“Stavros Papastavrou, according to documents that we have access on, had two accounts in Switzerland, at the HSBC bank. His name was included in ‘Falciani list’ (also known as ‘Lagarde list‘) and the prosecutors were unable to complete their work,” Italian daily newspaper La Stampa wrote today. In an article entitled “Samaras’ right hand man and the buried tax evasion” the newspaper revealed that Papastavrou, a close associate of Greece’s former Prime Minister Antonis Samaras was among those included in the Lagarde list, containing roughly 2,000 Greek nationals, potential tax evaders with undeclared accounts at Swiss HSBC bank’s Geneva branch.
As the report explained, Papastavrou was until January 25 and the snap elections that brought leftist SYRIZA to power, among Greece’s most powerful men and it is clear that a scandal with him at the epicenter would have significant consequences for the former Prime Minister and the main opposition party, New Democracy. Moreover, according to the report, “the consequences could be more severe, since the president of New Democracy is Alexis Tsipras’ only rival.”
In addition, La Stampa said Papastavrou’s name was included in the Lagarde list, published in 2012 by Greek magazine Hot Doc, along with the name of Greek-Israeli businessman Saba Mionis, “who confirmed that he was Samaras’ former adviser and would manage funds on his behalf.”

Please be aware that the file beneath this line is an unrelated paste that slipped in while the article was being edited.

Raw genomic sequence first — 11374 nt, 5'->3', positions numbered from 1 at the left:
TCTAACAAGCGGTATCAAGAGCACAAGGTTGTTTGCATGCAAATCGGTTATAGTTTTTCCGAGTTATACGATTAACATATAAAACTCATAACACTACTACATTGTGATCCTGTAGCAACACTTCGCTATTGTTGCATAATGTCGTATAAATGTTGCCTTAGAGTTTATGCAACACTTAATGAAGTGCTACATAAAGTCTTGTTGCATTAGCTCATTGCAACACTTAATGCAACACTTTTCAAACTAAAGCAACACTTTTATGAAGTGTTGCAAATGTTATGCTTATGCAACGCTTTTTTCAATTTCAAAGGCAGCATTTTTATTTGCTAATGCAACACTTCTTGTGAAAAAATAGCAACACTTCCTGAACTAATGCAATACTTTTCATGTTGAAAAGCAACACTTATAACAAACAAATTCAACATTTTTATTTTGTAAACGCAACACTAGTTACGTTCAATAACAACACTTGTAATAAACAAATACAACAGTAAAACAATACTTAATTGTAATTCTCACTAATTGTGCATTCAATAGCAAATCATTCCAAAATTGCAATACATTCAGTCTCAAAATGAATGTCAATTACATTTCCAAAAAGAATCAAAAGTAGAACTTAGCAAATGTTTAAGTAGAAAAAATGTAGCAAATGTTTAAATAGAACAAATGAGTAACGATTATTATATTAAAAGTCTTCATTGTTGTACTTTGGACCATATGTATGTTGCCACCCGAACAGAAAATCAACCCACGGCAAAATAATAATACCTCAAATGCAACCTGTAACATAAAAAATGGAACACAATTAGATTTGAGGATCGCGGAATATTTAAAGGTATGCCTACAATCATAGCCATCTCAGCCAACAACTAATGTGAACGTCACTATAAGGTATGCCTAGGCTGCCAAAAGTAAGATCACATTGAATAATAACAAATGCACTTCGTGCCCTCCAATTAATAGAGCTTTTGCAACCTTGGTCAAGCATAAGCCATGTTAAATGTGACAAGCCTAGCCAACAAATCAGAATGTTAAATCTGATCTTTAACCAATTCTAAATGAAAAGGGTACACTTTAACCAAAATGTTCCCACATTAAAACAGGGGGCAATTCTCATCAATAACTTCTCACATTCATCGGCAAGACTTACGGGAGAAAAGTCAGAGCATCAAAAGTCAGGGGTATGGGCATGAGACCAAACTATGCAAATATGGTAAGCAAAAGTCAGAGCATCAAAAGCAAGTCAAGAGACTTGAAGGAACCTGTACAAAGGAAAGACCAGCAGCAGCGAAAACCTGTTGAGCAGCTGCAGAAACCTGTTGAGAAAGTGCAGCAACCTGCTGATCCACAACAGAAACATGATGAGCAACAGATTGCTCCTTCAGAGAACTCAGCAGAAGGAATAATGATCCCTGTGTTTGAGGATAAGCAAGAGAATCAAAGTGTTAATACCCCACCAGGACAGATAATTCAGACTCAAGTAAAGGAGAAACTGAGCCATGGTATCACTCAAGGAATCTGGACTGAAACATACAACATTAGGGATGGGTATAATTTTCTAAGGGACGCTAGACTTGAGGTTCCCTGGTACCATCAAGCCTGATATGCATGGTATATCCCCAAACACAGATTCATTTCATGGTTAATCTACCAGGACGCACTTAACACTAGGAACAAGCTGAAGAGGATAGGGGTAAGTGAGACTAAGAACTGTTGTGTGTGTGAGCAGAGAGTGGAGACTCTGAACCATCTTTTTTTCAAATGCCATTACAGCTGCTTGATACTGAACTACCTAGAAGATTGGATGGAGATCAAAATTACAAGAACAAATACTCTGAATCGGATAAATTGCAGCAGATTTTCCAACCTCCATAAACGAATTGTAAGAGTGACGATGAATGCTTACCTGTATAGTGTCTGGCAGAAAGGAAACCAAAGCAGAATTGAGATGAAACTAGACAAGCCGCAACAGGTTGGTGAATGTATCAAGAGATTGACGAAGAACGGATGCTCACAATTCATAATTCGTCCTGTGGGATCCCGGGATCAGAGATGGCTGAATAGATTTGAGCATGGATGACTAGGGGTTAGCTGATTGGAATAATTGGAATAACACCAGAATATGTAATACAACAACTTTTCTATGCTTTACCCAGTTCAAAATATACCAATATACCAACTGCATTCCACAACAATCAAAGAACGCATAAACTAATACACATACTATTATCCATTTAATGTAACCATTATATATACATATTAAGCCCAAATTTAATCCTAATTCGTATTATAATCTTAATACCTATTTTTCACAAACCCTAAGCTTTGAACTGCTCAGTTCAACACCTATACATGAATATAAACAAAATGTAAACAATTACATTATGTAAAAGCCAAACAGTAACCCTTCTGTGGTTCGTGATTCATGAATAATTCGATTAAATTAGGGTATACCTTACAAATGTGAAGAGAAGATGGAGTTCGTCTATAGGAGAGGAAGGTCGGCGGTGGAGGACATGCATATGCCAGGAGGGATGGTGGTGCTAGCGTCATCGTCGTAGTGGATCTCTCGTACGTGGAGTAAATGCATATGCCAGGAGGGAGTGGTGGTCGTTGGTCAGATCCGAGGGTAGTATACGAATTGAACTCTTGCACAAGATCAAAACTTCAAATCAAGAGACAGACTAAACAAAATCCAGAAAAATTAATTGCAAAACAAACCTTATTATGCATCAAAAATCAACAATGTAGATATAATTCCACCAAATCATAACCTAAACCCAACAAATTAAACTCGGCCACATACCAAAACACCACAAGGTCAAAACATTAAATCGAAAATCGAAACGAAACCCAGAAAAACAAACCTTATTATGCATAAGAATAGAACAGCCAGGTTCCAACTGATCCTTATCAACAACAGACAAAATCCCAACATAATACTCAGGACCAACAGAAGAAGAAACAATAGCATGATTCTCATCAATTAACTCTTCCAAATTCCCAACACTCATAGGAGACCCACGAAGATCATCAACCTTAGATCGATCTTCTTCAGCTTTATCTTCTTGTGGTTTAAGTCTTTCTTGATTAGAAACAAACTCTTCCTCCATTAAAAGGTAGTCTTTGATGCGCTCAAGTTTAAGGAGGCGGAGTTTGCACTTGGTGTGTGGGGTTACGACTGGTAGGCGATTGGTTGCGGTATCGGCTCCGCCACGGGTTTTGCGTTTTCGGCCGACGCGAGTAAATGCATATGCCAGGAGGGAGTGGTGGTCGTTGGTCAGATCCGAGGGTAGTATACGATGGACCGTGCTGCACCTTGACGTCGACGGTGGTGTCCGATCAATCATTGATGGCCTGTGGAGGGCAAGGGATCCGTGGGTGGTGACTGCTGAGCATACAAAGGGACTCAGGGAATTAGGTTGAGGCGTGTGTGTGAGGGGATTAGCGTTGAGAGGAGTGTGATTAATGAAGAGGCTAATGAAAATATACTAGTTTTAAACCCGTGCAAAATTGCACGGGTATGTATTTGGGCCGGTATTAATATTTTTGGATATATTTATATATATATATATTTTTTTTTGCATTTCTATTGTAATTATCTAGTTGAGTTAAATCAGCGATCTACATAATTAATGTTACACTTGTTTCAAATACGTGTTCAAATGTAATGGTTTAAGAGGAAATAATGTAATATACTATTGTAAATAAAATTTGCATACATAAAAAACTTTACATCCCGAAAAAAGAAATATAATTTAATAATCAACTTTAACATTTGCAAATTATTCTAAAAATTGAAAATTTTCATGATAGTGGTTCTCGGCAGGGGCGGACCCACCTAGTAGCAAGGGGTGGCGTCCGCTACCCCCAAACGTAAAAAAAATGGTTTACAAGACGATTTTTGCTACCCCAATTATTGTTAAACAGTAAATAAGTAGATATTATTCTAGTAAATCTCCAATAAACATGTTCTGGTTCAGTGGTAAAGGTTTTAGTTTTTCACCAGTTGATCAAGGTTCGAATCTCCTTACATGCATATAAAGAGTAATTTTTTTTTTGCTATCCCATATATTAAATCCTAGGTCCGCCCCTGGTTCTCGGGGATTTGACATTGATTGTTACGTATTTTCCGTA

Italian Journalist Tonia Mastrobuoni, signing the article, also revealed that the Greek Financial Crime Unit (SDOE) launched an investigation in order to determine whether the funds’ source was illegal. “But when the January 25 elections were called, a SDOE senior official requested to close the case.” Although, according to the report, the investigator rejected to do so and submitted a document with his objections to his foremen, denouncing the unorthodox practice of being requested to close a case orally.
Stabri, a company reportedly owned by Papastavrou, is based in the Virgin Islands’ tax haven and the Greek authorities lack evidence regarding its share capital. The only element the Greek authorities have so far is a 2.6-million-dollar transaction from a Swiss account under the name Fairwings Asset Inc, completed in 2006. Papastavrou argued that the amount came from different company profits.